Box Office Final (9.10.2012)


Apathy ruled the weekend as box office attendance plummeted to estimated lows not seen since the same weekend in September 2008, when Bangkok Dangerous opened at #1 with a dismal $7.8 million start.  Retaining the top spot was Lionsgate’s The Possession which gave the studio its 4th consecutive week at #1, following a corollary 2-week run at the top for The Expendables 2.  Unlike four years ago, where Bangkok was the only major opening, Bradley Cooper and Zoe Saldana tried to bring about some interest in The Words and Superman-to-be Henry Cavill and Bruce Willis anchored Summit’s The Cold Light Of Day.  Critics were not shown Cold Light ahead of time and Summit bailed on the project with next to no actual promotion or marketing on the film.  While Summit looked the other way on their busted project, The Words was another kind of tremendous disappointment for CBS Films.

Check out the breakdown after the cut! Note: These figures are Friday-Sunday estimates with totals actualized on Monday afternoon.

The Possession was the most attended film by a disinterested lot of moviegoers, sliding 46% for a 10-day total of $33.3 million.  The film banked an estimated $9.5 million and Lionsgate are all smiles as the film is profitable every time it is exhibited, with a production budget of $14 million exceeded in last weekend’s opening. 

With most people thinking The Words would win the weekend, it was Lawless finishing in second place with an estimated $6.0 million second weekend, adding theaters but still declining 40%.  John Hillcoat’s blood-soaked crime drama may have held off The Words, but its tepid $1,913 per screen average is the lowest for a second place film in years.  Lawless has banked $23.5 million in its first 12 days.

Bradley Cooper may have two more prestige-style pictures potentially arriving before the end of the year, but for now The Words was another question mark on Cooper’s bankability as a name-above-the-title acting draw.  A lot of promotional effort was made by CBS Films to play on the mysterious elements of the story, as well as make people curious as to what those Words happened to be.  People seemingly yawned and clearly with the film quite poor, the word-of-mouth was damning.  The positive in all of this is that the film only cost $6 million to make and CBS Films acquired it for $2 million.  With a profit line of $8 million, The Words will be a success, but nothing near what people were anticipating.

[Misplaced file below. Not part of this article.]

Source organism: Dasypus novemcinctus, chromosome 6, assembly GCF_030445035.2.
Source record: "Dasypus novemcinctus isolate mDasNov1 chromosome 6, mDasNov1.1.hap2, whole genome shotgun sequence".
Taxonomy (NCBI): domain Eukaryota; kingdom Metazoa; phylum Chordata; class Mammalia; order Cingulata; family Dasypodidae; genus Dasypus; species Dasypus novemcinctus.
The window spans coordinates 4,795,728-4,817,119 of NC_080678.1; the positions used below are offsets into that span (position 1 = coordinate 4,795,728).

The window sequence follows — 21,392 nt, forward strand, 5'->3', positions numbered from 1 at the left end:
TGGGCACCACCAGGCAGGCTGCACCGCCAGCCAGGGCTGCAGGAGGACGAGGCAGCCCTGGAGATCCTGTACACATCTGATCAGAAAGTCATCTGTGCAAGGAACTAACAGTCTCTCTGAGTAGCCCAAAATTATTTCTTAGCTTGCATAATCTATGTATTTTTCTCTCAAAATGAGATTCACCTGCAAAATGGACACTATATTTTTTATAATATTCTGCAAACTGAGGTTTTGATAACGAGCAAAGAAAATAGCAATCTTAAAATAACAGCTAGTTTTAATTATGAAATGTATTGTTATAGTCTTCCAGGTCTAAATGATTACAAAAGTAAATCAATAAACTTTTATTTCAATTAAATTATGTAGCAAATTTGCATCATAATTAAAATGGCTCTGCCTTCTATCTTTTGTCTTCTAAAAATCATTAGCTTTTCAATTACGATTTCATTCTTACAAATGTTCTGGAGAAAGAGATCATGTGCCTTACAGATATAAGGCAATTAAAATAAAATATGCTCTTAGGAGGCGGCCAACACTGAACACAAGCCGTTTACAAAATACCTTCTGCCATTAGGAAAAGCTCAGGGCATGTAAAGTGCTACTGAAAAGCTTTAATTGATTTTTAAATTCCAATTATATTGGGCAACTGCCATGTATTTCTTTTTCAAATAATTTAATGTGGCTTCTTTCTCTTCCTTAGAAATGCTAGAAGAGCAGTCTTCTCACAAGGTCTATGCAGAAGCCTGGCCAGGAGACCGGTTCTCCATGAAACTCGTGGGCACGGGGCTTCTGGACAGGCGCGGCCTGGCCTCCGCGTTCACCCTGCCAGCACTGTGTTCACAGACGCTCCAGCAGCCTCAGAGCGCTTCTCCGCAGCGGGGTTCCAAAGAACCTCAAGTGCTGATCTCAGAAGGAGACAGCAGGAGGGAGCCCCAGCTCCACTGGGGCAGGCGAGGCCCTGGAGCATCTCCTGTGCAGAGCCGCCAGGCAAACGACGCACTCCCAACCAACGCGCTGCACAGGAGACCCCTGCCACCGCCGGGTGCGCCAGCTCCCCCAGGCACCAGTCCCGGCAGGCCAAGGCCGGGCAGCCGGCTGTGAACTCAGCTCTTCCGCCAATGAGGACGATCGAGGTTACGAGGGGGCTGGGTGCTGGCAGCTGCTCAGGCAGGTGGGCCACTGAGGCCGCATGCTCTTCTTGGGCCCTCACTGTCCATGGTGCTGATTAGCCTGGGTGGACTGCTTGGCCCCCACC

With people staying away this weekend, most Top 10 films plummeted between 40-49% and with the addition of The Words, the Top 10 is almost identical to a week ago.  The Campaign held best, with a decline of 38.2% and Warner Bros. citing interest in the Republican and Democratic National Conventions as buoying the film for this long and this well.  While unlikely to reach $100 million domestically, the film has banked $79.5 million in North America thus far. 

2016: Obama’s America continued to add theaters and continued to shed audiences, playing on more than 2,000 sites and losing more than 41% over the weekend.  The anti-Obama documentary does however close in as the biggest grossing documentary of 2012 ($26.1 million), roughly $2.5 million behind DisneyNature’s Chimpanzee, which earned $28.97 million in its April/May theatrical run.  Rocky Mountain Pictures will continue to push the film significantly, as they can now champion the film as the second biggest-grossing political documentary of all time.  While it will not come anywhere close to the $119.2 million earned by Michael Moore’s Fahrenheit 9/11 in 2004, the film did surpass the last of Moore’s best grossing releases.